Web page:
3. Housing the Accumulation of Objects

Thanks to the New York Times Home and Garden section, I have discovered a new favorite photographer. Corine May Botz has been photographing the collection of stuff in people's homes. For her M.A. thesis, she photographed the houses of agoraphobics. Monacelli Press has just published another project devoted to Haunted Houses (2010). Botz's most current work explores The Secret Life of Objects and can be previewed in her blog. For the introduction to Botz's work, see Penelope Green, "Documenting Accumulation and Its Discontents," NYT (Nov. 3, 2010). I was thrilled to see reference to architectural historian Anthony Vidler, whose work on the Uncanny has heavily inspired my last paper "Fleshing Out the Byzantine House." My friend Michael Clapper, who works on houses and the ordinary art that people habitually collected (including Kincaid) will surely love Botz, too. Maybe we can invite her to speak at F&M.

4. Housing in Global Highrises

Domestic vistas--psychotic or voyeuristic--also come through global perspectives. Take a peak at the Highrise Project. Click here and see Katerina Cizek's "Out My Window," 360 degrees of vertical domesticities across the world.

5. Writers' Windows

Matteo Pericoli is well known for his long architectural drawings of Manhattan. Pericoli began a new series featuring views out of the windows of well known contemporary writers throughout the. Four installments have been published in the New York Times, views out of the apartments of Orhan Pamuk in Istanbul, Daniel Kehlman in Berlin, Andrea Levy in London, and Ryu Murakami in Tokyo.

Wednesday, November 03, 2010

Thursday, October 14, 2010

Train Wave

The main decorative motif at Pennsylvania Station in Lancaster is a stylized wave that runs around the entire waiting room. Although Pennsylvania Station in Philadelphia is sparsely decorated, the same motif is visible inside the marble door frames. Here is a sketch of Philadelphia's train wave (1930):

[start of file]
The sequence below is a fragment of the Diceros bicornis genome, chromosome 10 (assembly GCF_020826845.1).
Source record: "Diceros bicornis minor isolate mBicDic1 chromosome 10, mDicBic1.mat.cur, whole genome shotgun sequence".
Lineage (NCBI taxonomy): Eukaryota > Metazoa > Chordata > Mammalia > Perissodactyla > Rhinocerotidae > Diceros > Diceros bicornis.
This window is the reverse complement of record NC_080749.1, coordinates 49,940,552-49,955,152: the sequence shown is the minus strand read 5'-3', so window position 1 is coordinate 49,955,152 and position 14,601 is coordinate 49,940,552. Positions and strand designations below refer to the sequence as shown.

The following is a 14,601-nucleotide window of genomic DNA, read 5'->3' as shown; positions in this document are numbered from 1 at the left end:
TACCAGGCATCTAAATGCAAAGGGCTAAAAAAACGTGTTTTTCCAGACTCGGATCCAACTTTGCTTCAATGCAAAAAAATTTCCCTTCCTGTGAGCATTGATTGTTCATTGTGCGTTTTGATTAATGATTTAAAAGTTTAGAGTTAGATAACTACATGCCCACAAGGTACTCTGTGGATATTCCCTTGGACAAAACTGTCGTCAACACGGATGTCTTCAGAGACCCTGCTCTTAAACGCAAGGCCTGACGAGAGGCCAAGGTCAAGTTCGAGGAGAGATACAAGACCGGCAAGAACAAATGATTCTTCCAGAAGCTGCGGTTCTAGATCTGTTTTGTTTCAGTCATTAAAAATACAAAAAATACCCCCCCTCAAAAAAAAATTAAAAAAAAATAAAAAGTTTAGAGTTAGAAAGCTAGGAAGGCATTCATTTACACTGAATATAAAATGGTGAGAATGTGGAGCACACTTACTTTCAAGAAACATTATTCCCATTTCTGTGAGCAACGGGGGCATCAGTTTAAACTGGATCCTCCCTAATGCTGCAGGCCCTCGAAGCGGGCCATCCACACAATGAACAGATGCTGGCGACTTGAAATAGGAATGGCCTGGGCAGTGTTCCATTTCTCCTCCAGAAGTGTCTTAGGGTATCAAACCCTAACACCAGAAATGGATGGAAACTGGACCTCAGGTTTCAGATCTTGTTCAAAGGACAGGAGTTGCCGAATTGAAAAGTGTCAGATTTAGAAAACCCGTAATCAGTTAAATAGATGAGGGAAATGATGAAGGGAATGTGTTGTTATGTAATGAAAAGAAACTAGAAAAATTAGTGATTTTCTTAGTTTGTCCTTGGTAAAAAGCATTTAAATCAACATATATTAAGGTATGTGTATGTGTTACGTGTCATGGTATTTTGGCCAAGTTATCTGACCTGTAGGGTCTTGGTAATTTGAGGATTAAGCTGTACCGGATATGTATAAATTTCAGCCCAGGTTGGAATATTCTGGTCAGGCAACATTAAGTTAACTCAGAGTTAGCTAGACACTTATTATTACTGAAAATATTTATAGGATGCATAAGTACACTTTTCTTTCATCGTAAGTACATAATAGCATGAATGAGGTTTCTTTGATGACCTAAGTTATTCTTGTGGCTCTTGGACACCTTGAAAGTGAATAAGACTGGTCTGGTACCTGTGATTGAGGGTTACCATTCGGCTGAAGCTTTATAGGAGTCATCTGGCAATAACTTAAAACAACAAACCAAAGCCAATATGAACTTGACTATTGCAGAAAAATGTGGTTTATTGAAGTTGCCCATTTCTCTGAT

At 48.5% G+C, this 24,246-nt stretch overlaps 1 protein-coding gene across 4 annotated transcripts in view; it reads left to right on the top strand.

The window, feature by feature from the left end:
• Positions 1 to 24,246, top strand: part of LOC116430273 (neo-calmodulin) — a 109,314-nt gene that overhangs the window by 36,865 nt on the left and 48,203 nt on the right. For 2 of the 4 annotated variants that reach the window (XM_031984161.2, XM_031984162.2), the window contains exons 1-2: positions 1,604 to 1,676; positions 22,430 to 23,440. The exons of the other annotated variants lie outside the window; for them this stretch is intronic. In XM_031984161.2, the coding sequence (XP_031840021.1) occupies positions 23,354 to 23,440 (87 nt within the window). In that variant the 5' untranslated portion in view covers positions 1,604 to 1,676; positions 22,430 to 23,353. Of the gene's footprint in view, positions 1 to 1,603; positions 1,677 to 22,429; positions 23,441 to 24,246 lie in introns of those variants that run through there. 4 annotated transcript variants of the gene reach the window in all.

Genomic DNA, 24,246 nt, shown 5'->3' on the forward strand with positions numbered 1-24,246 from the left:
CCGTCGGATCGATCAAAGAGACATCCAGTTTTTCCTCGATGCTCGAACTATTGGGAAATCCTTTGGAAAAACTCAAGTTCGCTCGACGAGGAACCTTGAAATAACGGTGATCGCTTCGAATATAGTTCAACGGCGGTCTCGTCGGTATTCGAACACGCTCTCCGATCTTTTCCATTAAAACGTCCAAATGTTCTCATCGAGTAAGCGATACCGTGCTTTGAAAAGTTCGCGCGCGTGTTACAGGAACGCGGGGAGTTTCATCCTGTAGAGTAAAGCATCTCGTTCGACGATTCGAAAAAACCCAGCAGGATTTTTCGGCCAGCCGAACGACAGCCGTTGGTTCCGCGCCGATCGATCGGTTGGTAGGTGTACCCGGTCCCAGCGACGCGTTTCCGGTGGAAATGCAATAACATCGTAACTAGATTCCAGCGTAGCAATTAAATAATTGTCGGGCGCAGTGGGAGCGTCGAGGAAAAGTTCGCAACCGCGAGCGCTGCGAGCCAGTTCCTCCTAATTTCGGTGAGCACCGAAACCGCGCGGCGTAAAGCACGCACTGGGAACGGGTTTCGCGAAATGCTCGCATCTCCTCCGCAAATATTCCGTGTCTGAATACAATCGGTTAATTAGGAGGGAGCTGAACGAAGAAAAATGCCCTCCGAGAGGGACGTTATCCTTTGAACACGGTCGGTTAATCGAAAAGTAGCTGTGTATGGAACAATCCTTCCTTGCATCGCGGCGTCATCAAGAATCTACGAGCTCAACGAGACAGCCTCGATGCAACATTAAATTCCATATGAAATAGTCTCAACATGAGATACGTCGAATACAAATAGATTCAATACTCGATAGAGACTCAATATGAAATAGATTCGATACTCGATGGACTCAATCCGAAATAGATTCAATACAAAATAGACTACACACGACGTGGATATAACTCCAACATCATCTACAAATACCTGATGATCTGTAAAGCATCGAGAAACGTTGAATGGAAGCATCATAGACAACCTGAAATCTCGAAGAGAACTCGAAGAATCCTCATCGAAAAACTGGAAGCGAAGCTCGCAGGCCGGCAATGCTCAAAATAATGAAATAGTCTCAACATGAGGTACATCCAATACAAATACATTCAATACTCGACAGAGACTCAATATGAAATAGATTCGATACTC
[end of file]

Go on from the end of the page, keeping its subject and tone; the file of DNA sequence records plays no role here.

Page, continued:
... and Lancaster's train wave (1929).
I do not know enough about the Pennsylvania Railroad company to identify the wave as a corporate logo. But I do find it very evocative of the notion of movement through space, the blowing of steam and the rolling wheels articulated through the static language of classical architecture. Lancaster's station replicates the wave throughout the station, on the wooden seas and on the exterior facade:

Location: 40°03'25.70"N, 76°18'27.60"W
53 McGovern Avenue, Lancaster, PA 17602

Monday, October 11, 2010

Fleshing Out the Byzantine House

Yesterday morning, I gave a paper at the 36th Annual Byzantine Studies Conference. My paper included archaeological data from Athens, Corinth, Chersonesos, Sicily and Egypt and focused on fetuses buried under house floors (not uncommon). The introduction and the conclusion of the paper were formally written but the case studies were extemporaneously presented from the slides. The paper was just the beginning of a longer article that I hope to write soon, but I offer the draft here. One can cite the paper as, Kostis Kourelis, "Fleshing Out the Byzantine House," Byzantine Studies Conference Abstracts 36 (2010) 117-118, where the following text is published. I should also note that this paper originated from this blog, see Byzantine Children Burials (Aug. 28, 2008). I want to thank all of you who responded in person or by email to that posting. It illustrates for me the value of blogging and the free exchange of ideas.